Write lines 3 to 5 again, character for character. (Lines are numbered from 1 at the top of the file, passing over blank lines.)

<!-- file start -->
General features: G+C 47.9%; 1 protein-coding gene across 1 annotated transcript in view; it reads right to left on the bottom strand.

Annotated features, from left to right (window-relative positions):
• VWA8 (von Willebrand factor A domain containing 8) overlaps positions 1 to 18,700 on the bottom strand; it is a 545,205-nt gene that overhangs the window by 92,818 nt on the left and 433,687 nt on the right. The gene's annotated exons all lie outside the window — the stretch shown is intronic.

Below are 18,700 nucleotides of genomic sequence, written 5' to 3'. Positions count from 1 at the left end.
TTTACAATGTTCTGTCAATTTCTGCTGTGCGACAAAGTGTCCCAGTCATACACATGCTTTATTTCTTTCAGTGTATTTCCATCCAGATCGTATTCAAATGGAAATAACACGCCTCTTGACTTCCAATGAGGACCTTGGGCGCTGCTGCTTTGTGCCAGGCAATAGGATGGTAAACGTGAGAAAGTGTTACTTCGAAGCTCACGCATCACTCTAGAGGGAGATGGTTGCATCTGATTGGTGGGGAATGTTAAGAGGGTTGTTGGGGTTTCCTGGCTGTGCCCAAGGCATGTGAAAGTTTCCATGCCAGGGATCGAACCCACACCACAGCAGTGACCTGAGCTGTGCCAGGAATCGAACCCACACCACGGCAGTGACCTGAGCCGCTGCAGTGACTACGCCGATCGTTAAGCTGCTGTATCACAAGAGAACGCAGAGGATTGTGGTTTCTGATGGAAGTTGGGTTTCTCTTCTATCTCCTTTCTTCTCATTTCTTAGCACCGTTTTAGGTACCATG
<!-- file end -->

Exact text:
• VWA8 (von Willebrand factor A domain containing 8) overlaps positions 1 to 18,700 on the bottom strand; it is a 545,205-nt gene that overhangs the window by 92,818 nt on the left and 433,687 nt on the right. The gene's annotated exons all lie outside the window — the stretch shown is intronic.

Below are 18,700 nucleotides of genomic sequence, written 5' to 3'. Positions count from 1 at the left end.
TTTACAATGTTCTGTCAATTTCTGCTGTGCGACAAAGTGTCCCAGTCATACACATGCTTTATTTCTTTCAGTGTATTTCCATCCAGATCGTATTCAAATGGAAATAACACGCCTCTTGACTTCCAATGAGGACCTTGGGCGCTGCTGCTTTGTGCCAGGCAATAGGATGGTAAACGTGAGAAAGTGTTACTTCGAAGCTCACGCATCACTCTAGAGGGAGATGGTTGCATCTGATTGGTGGGGAATGTTAAGAGGGTTGTTGGGGTTTCCTGGCTGTGCCCAAGGCATGTGAAAGTTTCCATGCCAGGGATCGAACCCACACCACAGCAGTGACCTGAGCTGTGCCAGGAATCGAACCCACACCACGGCAGTGACCTGAGCCGCTGCAGTGACTACGCCGATCGTTAAGCTGCTGTATCACAAGAGAACGCAGAGGATTGTGGTTTCTGATGGAAGTTGGGTTTCTCTTCTATCTCCTTTCTTCTCATTTCTTAGCACCGTTTTAGGTACCATG